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Monthly Archives: October 2013

Is this the end?

So attempt two at GMAT happened today. And after deceptively increasing scores in the mock and admittedly a better understanding of the exam, I bombed again. The shock and utter disbelief gave away to despair as I called TH to tell him that I let him down yet again. While in the first round, I refused to accept the message that the mock scores were giving me, for this attempt, my mock scores ranged at least 60-100 points from the last time around. I thought that was a good sign.

So now, is this the end of the MBA road for me? This one exam/score can possibly nullify the rest of my application. I am below the median scores for all schools that I want to apply to. But as I was thinking these justifications out in my head, I also realized, that this is it. These are all the objections that I have/can get for my application.

On the other hand, do I believe that getting a low GMAT score will stop me being who I am or what I do at work? Did not having a GMAT score stop any of the opportunities that I have had so far or will stop me from going out for any in the future? Sure, for that matter, even if I don’t apply, will I stop pursuing and building a profile in shaping strategy for a company? Is everything that I have done in school, college, and work so far, have no value without this GMAT score to confirm it?

To these many questions, my answer was no. GMAT failure doesn’t and hasn’t changed any of these things and likely has little impact on anything except my application and the number of schools that I had originally wanted to apply to. The reason why I want to do an MBA is still the same. The reason why I want to apply to certain schools is also the same. The onus is on me, as it always was, to convince the admissions committees of these schools that I am still the right candidate, with one less data point to support their decision-making process – the GMAT score. A typical candidate would have their college acads+GMAT to quantify her mental chops along with professional and extra curricular aspects. In my case, since my GMAT is now down the drain, I just have one less point than everyone else to make the same case.

I could potentially give this whole thing up with the pathetic GMAT score. But 5-10-15 years down the line, an older, probably wiser me, would definitely question, how I expected anyone else to have faith in my dreams and aspirations, if I didn’t have the conviction enough to follow them through their logical end. From the day I started this journey, I knew that I won’t be an MBA because of my GMAT, but inspite of it. Well now, let me start this journey in earnest with the GMAT behind me.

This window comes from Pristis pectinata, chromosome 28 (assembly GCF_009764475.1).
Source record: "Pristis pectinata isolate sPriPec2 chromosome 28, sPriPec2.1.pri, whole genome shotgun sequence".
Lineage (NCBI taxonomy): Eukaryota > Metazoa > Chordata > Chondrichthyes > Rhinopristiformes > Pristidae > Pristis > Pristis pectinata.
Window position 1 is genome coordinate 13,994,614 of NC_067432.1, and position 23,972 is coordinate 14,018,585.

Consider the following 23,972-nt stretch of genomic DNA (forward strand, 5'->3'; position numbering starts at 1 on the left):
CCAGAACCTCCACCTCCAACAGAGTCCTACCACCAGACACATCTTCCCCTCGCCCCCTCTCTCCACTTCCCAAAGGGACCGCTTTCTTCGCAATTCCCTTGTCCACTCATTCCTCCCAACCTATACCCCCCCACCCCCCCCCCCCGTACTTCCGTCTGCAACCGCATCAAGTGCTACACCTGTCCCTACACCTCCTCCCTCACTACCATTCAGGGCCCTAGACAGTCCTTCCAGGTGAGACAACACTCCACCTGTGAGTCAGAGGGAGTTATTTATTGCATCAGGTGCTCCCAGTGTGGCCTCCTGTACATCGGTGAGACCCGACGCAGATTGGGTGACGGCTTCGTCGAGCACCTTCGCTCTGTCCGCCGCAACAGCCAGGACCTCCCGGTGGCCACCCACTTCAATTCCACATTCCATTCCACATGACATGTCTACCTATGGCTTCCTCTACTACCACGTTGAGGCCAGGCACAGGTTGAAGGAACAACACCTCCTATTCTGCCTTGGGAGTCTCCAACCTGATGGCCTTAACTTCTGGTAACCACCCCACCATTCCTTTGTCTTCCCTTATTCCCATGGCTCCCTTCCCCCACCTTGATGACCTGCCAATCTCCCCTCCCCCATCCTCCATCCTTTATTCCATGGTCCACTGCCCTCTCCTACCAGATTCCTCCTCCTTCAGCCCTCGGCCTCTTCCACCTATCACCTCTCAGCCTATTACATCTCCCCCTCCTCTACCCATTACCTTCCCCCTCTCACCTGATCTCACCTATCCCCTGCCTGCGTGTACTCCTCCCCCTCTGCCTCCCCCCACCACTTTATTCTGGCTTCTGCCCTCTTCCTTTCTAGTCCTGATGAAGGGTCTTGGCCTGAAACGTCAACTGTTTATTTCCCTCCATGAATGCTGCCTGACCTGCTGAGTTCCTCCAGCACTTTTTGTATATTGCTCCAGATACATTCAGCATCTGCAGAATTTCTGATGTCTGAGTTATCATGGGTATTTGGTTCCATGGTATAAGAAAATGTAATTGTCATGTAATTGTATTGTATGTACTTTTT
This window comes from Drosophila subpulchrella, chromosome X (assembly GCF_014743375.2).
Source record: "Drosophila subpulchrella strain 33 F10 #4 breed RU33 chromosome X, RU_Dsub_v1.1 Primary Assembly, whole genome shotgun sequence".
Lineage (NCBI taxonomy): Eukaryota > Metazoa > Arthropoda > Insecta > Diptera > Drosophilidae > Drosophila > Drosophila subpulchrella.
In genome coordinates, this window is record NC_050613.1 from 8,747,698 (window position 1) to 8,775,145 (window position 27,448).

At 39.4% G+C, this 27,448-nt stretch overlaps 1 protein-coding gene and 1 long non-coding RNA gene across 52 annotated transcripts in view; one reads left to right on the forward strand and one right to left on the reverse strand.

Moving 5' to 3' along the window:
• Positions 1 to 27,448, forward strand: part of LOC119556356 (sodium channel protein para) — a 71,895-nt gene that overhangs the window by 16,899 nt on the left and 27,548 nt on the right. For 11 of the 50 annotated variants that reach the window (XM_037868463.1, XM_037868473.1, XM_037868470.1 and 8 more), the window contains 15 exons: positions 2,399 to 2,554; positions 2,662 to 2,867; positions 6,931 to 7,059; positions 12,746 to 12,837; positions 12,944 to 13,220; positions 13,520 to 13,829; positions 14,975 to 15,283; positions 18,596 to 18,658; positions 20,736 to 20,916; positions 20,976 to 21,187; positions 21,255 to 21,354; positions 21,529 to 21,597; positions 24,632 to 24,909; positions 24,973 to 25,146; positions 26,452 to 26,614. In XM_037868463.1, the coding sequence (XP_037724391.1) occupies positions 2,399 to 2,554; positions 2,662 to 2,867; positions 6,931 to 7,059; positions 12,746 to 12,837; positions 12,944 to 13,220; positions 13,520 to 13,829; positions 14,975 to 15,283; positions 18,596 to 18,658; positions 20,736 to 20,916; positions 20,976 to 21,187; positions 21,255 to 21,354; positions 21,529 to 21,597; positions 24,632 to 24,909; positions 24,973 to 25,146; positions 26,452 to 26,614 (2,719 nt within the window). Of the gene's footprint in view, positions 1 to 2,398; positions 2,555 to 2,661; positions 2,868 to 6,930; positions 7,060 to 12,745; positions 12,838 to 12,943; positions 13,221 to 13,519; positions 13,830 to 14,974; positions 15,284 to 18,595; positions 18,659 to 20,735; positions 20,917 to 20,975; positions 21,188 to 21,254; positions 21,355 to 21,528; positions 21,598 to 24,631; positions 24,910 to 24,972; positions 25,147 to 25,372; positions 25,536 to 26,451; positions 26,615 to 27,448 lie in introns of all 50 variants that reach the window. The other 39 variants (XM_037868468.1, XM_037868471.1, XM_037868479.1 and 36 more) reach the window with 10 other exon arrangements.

Some dreams stay with you forever,
drag you around but bring you back to where you were,
Some dreams keep on gettin better,
gotta keep believin’ if you wanna know for sure
plan-b

 

At the end of this, I may not be successful, but I’ll at least know for sure.

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Posted by on October 30, 2013 in Future, MBA

 

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GMAT ennui continues…

I have been with the books. That is to put it mildly with no exaggeration. My days and thoughts have now broken into the following neat pieces

  1. Studying
  2. Thinking of studying and what to study
  3. Thinking of life once I am done studying

My struggles with both Quant and Verbal continue and all past sins of my school days when my cocky self thought I could skate by the theory has come back to bite me (yes, you know where). That said, my quant studies have me feeling amused on some days and tearing my hair out for habits I cannot outgrow, on others. Now, somewhere between 6th grade and 8th grade, my love for math went down from a certain amount X to 0.000X and by the 10th grade it was tending to 0. There were many factors. My teacher sucked and I was able to compensate my dwindling math score by increased interest in other sciences and humanities. Of course, that I could ever, in my wildest dreams, want to be an engineer (like my Dad? No way!) or do an MBA/MS (uh what?!), was a possibility that didn’t come into play.

DoYourMath

But I did know that given the Indian education system, a less than 80% score in Math was equal to flunking. Most people I knew actually considered anything less than 95-99% akin to failing, so 80 was like my safety net to just save face. On the other hand, I knew that CBSE (Board of Education that conducted our exams) had some absurd ways of giving us some points for being a sport and attempting questions in the paper. Some of the things that I remember and which helped me through school were:

  • Writing “hence proved” or “QED” at the end of theorems or LHS = RHS, that you proved got you 0.5
  • Writing the equation and the first line of simplification such as remove parenthesis/apply BODMAS (PEMDAS) rule got you 0.5-1 depending on the question
  • A text explanation of the next step e.g. “when we combine the above, we get” etc. got you 0.5

As I read through my current notes and the few pages where my “100 marks” and “Q51” scoring TH has scribbled on the pad, I can’t help but notice the number of complete sentences that I use to solve (not just explain to myself) math vs the crisp numbers and symbols that show TH’s process.

ch910528

If only this story writing in Quant helped my Verbal scores, life would be perfect eh? 😐

Among other things, less than 3 weeks to go for this part of the process to end. Who’s pumped?! 😀

 
 

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